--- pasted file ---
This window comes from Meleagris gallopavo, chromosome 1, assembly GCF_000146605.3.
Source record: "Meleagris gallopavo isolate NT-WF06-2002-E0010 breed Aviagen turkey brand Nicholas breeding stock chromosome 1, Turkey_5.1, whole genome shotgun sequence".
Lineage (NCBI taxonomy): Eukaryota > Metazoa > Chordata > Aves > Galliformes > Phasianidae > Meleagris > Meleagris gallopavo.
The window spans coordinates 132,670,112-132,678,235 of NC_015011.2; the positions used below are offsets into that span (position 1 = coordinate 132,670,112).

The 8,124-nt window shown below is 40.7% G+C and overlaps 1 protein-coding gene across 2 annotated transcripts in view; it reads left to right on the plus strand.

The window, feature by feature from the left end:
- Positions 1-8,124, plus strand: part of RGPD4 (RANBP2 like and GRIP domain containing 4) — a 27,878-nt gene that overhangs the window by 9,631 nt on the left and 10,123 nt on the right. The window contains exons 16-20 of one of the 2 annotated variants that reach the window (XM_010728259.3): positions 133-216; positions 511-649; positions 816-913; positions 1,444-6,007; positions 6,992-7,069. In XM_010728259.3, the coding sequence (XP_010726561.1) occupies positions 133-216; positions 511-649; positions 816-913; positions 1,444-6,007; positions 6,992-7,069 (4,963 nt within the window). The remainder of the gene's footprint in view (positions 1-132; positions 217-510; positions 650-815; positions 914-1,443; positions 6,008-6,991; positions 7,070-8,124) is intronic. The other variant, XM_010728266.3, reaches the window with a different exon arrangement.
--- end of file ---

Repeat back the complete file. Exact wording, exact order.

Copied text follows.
This window comes from Meleagris gallopavo, chromosome 1, assembly GCF_000146605.3.
Source record: "Meleagris gallopavo isolate NT-WF06-2002-E0010 breed Aviagen turkey brand Nicholas breeding stock chromosome 1, Turkey_5.1, whole genome shotgun sequence".
Lineage (NCBI taxonomy): Eukaryota > Metazoa > Chordata > Aves > Galliformes > Phasianidae > Meleagris > Meleagris gallopavo.
The window spans coordinates 132,670,112-132,678,235 of NC_015011.2; the positions used below are offsets into that span (position 1 = coordinate 132,670,112).

The 8,124-nt window shown below is 40.7% G+C and overlaps 1 protein-coding gene across 2 annotated transcripts in view; it reads left to right on the plus strand.

The window, feature by feature from the left end:
- Positions 1-8,124, plus strand: part of RGPD4 (RANBP2 like and GRIP domain containing 4) — a 27,878-nt gene that overhangs the window by 9,631 nt on the left and 10,123 nt on the right. The window contains exons 16-20 of one of the 2 annotated variants that reach the window (XM_010728259.3): positions 133-216; positions 511-649; positions 816-913; positions 1,444-6,007; positions 6,992-7,069. In XM_010728259.3, the coding sequence (XP_010726561.1) occupies positions 133-216; positions 511-649; positions 816-913; positions 1,444-6,007; positions 6,992-7,069 (4,963 nt within the window). The remainder of the gene's footprint in view (positions 1-132; positions 217-510; positions 650-815; positions 914-1,443; positions 6,008-6,991; positions 7,070-8,124) is intronic. The other variant, XM_010728266.3, reaches the window with a different exon arrangement.